This cell expansion strategy provided the option to select for infected cells by applying G418, which eliminates all non-infected cells, or to select for the growth advantage of the transduced cells. Generally, we used G418 selection (0,2 mg/ml–0,4 mg/ml) for primary cells, which exhibit strong proliferation capacity (fibroblasts, HUVEC), while selection for growth advantage was used for those primary cells exhibiting lower proliferation capacity (osteoblasts, chondrocytes, bone marrow stroma cells, microvascular and lymphatic endothelial cells, and hepatocytes).

Cumulative population doublings were calculated according to the recommendation of the American Type Culture Collection (ATCC) based on n = 3.32 (log UCY–log l) + X, with n = the final PDL number at end of a given subculture, UCY = the cell yield at that point, l = the cell number used as inoculum to begin that subculture, and X = the doubling level of the inoculum used to initiate the subculture being quantified.

Identification of the integrated transgenes

To identify the genes that were integrated into the newly established cell lines a PCR strategy was developed. For this purpose, 33 independent PCR reactions were performed using an universal 5′ primer located in the SV40 promoter and a unique 3′ primer specific for the respective gene (see Supplementary Table 2). Genomic DNA was isolated according to the following procedure. 1 × 105–1 × 106 cells were washed twice with PBS and incubated with 500 µl of lysis buffer (10 mM Tris, pH 7.5, 10 mM EDTA, 10 mM NaCl, 0.5% sodium dodecyl sulfate, and 1 mg/ml proteinase K). The cell lysate was transferred to a 1.5 ml plastic tube and incubated overnight at 60 °C. The next day, 1 ml 75 mM sodium acetate (in ethanol) was added, incubated at room temperature for 2 h. The DNA pellet was centrifuged in a table top centrifuge for 5 minutes at 2200x g and washed with 70% ethanol twice. After the final wash, the pellet was allowed to dry and dissolved in 30–50 µl TE (10 mM Tris, pH 7.5, 10 mM EDTA) and stored at 4 °C.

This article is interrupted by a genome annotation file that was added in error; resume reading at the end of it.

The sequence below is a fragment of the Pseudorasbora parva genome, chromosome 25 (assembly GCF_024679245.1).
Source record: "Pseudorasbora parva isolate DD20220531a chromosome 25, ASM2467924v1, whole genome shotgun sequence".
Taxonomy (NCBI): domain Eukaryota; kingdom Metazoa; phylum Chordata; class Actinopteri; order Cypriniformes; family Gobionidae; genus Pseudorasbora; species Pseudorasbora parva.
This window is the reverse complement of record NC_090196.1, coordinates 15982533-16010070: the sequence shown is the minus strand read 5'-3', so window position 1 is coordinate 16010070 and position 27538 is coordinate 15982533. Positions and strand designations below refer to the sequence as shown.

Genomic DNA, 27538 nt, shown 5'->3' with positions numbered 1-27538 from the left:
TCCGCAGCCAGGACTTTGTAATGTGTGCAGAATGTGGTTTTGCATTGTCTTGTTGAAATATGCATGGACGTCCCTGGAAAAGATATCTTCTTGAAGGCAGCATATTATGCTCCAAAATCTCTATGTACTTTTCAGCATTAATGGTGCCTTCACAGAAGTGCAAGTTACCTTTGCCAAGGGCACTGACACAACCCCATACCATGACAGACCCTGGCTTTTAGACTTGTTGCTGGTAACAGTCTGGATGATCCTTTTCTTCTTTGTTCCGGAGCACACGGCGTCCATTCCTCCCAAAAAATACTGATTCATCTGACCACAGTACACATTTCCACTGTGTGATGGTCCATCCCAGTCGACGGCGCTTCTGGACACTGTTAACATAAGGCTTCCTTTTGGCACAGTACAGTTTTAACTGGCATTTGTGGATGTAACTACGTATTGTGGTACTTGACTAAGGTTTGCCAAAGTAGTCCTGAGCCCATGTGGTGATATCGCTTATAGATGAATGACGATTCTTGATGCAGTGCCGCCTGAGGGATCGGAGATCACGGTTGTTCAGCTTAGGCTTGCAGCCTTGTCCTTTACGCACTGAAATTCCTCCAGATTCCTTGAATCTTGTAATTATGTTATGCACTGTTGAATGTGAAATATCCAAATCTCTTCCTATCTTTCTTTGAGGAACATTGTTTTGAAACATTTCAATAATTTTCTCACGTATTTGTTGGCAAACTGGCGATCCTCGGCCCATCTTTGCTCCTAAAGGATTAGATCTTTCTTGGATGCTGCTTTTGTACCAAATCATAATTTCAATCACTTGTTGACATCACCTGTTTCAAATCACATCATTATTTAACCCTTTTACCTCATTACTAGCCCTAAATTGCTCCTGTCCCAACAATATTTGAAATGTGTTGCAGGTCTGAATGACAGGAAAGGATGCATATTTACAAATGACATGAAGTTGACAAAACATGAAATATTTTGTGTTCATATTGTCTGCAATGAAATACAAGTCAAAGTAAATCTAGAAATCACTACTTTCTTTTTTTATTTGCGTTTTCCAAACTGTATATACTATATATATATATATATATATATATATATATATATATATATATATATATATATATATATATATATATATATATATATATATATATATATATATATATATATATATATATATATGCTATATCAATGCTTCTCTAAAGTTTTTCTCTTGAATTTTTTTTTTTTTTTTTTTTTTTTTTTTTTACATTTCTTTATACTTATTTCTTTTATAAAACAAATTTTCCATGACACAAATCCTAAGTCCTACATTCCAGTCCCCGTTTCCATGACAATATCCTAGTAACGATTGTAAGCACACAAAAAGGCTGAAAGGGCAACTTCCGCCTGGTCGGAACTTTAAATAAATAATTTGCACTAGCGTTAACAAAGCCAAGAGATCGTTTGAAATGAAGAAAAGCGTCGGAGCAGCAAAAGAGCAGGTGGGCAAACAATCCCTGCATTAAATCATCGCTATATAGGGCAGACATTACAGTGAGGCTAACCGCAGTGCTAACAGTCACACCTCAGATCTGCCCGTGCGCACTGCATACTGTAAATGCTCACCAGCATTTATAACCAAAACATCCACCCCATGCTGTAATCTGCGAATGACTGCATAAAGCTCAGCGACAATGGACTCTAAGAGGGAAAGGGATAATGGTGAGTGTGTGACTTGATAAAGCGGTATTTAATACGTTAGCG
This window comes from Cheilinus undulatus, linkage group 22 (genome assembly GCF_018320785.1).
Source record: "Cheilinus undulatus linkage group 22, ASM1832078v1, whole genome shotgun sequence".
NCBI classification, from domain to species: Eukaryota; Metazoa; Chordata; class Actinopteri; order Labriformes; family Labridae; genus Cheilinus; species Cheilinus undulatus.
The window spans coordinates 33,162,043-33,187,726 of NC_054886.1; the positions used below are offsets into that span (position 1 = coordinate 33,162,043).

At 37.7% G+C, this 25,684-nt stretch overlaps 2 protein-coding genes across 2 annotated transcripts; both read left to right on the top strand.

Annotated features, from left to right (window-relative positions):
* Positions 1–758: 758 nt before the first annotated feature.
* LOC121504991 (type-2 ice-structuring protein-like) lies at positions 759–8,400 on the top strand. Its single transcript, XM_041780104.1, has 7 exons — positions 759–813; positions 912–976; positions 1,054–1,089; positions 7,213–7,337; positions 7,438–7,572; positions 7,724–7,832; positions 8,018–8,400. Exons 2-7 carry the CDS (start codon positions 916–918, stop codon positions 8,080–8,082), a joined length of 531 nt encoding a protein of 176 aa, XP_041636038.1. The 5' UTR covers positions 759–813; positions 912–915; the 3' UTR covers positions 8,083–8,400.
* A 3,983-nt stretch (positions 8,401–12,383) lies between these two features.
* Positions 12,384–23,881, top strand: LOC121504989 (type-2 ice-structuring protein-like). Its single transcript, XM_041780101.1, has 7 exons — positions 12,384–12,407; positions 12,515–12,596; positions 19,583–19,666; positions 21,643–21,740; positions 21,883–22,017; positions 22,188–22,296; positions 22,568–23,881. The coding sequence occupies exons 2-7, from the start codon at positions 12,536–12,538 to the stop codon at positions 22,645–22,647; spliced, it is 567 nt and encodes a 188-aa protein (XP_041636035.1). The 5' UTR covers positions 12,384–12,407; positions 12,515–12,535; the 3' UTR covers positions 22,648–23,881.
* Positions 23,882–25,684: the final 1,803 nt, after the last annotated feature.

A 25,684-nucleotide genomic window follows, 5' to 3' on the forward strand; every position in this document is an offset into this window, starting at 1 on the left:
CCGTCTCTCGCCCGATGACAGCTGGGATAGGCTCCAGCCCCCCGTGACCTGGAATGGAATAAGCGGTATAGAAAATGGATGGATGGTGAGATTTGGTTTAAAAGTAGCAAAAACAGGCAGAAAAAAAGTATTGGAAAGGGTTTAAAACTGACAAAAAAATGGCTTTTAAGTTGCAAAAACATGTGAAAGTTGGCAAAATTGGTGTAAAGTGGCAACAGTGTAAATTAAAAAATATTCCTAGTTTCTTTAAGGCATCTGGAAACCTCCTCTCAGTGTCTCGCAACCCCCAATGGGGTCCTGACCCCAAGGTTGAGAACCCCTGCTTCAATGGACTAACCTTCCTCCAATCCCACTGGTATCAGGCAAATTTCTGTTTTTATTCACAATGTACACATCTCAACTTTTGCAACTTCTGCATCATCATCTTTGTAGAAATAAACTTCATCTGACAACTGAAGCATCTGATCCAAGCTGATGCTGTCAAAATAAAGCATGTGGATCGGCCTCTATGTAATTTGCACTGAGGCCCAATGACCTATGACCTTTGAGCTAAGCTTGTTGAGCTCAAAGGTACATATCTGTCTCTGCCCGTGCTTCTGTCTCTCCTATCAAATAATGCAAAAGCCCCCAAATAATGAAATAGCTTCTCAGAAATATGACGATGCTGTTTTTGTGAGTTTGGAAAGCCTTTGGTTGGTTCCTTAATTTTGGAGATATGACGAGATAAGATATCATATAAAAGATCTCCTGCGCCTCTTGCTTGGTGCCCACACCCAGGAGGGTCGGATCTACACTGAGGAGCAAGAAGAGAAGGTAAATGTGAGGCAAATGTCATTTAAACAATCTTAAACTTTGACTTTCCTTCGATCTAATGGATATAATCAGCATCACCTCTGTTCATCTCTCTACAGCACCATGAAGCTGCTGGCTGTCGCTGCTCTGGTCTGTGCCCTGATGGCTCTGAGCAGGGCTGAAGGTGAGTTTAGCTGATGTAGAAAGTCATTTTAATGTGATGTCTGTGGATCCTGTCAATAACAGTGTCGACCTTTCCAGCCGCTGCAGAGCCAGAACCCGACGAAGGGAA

For PCR the Mango-Taq Polymerase Kit (Bioline GmbH, Germany) was used with the following conditions (15 µl final reaction volume: 7.5 µl Biomix (Bioline), 1.5 µl 5′ primer (10 µM), 1.5 µl 3′ primer (10 µM) 0.5 µl DMSO, 4.5 µl H2O, and 0.5 µl template DNA (100–1000 ng)): 95 °C (5 min), 72 °C (10 min), then 25 cycles at 95 °C (30 s)/55 °C (45 s) / 72 °C (240 s), and a final extension at 72 °C for 10 min. Non-infected cells were used as negative control. The PCR reactions were analyzed on a 1% agarose gel and scored for presence or absence of fragments of respective sizes to identify the integrated genes.

Flow Cytometry

For the analysis of endothelial surface markers, the cells were disaggregated with trypsin/EDTA (0.05%, 0.02%) (Biochrom, Germany) and then incubated with fluorescently labeled monoclonal antibodies: CD31 (eBioscience; cat.no. 11–0319; dilution 1:100); CD309 (BD Pharmingen; cat.no. 560494; dilution 1:100); CD54 (eBioscience; cat.no. 12–0549; dilution 1:100); CD62e (eBioscience; 12–0627; dilution 1:100); CD106 (eBioscience; cat.no. 12–1069; dilution 1:100); as well as isotype control antibodies. The cells were incubated in 2% FBS (Biochrom, Germany) in PBS for 30 minutes at room temperature using concentrations according to the manufacturer’s instructions. Staining for Tie1 (Abcam; cat.no. ab 27851; dilution 1:100) and Tie2 (BD Pharmingen; cat.no. 557039; dilution 1:100) was performed by incubating the cells with the primary antibodies for 30 minutes at room temperature, washing with PBS and incubating with a phycoerythrin (PE)-labeled anti-mouse antibody (Dianova, Germany; cat.no. 715-116-151; dilution 1:200) for 30 minutes at room temperature. Afterwards, the cells were washed with 2% FBS in PBS and centrifuged. Finally, the cell pellet was resuspended in 2% FBS in PBS and analyzed by flow cytometry.

To assess the uptake of acLDL, the cells were cultivated for 4 h at 37 °C with 4 µg/ml acLDL (labeled with Bodipy FITC, Molecular Probes). After incubation, the cells were washed twice with PBS, disaggregated with trypsin/EDTA (0.05%, 0.02%) (Biochrom, Germany) and centrifuged. The cell pellet was resuspended and analyzed by flow cytometry. For the determination of the activity of the eNO synthase (eNOS) the cells were incubated for 30 minutes at room temperature with DAF-2 DA (1 µM, Enzo Life Sciences). Afterwards the cells were washed twice with PBS, disaggregated with trypsin/EDTA and centrifuged. The cell pellet was resuspended and analyzed by flow cytometry. Cell debris was excluded by gating for FSC > 200 in SSC/FSC. The gated cells were analyzed for the respective fluorescence signals and plotted as histograms.

In vitro angiogenesis